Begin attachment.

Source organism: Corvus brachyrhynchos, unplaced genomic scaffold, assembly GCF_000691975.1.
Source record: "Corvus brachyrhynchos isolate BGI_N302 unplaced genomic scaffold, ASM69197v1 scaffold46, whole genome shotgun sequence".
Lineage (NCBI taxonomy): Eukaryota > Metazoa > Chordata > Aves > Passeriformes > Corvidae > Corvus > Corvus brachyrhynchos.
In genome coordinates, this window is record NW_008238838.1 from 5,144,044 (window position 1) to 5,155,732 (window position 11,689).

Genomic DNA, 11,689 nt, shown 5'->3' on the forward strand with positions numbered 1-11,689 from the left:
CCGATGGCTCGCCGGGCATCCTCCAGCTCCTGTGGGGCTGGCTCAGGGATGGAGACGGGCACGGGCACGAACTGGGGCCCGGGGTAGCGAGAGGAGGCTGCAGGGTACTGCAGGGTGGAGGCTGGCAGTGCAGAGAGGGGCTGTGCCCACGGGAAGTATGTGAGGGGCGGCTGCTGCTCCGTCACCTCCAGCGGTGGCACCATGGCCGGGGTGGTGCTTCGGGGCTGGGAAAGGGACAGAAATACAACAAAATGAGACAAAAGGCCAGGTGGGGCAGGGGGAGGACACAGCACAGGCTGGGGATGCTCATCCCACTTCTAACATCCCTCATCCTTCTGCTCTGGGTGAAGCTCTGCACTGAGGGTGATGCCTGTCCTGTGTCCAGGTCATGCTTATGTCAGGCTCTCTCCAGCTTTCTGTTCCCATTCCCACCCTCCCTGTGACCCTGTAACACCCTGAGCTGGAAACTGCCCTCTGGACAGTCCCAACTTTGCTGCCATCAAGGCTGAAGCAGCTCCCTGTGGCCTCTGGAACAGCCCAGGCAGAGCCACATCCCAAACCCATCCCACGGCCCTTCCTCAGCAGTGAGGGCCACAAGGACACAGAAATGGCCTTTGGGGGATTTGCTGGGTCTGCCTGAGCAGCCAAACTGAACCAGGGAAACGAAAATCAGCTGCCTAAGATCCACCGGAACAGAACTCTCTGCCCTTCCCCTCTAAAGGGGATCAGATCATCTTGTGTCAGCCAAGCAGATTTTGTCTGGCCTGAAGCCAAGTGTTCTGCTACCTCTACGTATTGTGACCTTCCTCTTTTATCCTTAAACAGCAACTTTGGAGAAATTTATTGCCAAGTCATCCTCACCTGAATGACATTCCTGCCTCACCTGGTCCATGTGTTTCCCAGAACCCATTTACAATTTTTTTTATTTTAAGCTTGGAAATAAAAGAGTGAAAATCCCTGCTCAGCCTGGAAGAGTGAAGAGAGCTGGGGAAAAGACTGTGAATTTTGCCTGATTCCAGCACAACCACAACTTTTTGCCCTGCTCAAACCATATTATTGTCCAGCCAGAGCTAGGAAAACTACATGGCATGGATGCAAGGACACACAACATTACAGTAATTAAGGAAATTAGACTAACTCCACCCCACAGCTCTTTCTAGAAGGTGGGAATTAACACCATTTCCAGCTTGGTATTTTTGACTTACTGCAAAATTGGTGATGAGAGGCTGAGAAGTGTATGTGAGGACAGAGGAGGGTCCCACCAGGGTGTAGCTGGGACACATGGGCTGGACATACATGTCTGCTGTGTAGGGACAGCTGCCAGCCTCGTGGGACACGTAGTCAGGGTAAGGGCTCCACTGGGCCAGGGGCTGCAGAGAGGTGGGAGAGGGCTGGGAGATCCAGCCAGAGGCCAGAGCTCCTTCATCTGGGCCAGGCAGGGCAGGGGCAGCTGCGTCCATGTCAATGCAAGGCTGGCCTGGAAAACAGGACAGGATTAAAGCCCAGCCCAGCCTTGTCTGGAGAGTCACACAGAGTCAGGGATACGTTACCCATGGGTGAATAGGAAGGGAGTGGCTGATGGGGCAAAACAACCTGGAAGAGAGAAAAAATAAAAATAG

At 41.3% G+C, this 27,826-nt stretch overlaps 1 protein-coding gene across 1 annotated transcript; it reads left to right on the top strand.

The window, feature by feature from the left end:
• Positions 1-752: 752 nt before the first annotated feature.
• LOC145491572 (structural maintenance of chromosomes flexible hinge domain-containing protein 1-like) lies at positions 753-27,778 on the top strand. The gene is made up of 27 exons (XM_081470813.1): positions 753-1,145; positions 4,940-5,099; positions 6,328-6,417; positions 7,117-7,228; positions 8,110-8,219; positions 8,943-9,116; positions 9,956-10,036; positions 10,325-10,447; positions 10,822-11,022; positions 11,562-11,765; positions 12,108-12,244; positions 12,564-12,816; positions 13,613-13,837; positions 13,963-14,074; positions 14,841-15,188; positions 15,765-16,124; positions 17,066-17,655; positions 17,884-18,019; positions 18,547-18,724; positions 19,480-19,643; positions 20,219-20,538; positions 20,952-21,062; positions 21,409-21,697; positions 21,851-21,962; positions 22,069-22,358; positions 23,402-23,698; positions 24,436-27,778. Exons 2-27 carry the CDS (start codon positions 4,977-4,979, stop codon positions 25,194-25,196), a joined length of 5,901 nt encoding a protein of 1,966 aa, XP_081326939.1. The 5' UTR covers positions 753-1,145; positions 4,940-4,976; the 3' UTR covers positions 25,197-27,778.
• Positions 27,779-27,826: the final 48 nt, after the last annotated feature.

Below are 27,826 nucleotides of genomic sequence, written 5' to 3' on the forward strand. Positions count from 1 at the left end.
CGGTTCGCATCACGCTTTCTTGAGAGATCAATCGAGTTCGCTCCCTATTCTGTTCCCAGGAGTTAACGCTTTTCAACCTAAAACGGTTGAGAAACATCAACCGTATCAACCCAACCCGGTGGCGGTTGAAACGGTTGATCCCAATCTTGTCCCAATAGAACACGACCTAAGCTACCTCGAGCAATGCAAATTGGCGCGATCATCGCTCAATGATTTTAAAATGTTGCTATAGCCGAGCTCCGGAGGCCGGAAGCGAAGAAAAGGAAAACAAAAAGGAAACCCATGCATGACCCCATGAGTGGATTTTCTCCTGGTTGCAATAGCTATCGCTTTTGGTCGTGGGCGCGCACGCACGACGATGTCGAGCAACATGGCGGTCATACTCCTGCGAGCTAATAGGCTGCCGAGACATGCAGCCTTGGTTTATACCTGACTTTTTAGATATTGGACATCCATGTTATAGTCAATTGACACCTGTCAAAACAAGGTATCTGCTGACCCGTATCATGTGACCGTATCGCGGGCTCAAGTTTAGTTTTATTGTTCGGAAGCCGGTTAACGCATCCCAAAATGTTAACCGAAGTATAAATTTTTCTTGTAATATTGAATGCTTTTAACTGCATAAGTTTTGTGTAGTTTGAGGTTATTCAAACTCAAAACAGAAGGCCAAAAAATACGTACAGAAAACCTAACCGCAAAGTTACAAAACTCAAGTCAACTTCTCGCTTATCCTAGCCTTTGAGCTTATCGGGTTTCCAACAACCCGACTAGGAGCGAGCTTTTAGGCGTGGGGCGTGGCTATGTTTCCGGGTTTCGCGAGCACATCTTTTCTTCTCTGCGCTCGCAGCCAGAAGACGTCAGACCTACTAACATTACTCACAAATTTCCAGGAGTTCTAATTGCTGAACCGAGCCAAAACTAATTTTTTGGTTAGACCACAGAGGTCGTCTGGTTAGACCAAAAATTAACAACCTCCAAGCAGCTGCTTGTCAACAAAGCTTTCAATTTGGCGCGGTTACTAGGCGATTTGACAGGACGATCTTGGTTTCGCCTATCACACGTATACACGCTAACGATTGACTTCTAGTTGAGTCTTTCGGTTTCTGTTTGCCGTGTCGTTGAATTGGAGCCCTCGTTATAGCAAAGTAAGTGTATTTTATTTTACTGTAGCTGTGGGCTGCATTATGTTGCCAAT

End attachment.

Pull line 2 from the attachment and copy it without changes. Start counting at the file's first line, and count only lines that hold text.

Source record: "Corvus brachyrhynchos isolate BGI_N302 unplaced genomic scaffold, ASM69197v1 scaffold46, whole genome shotgun sequence".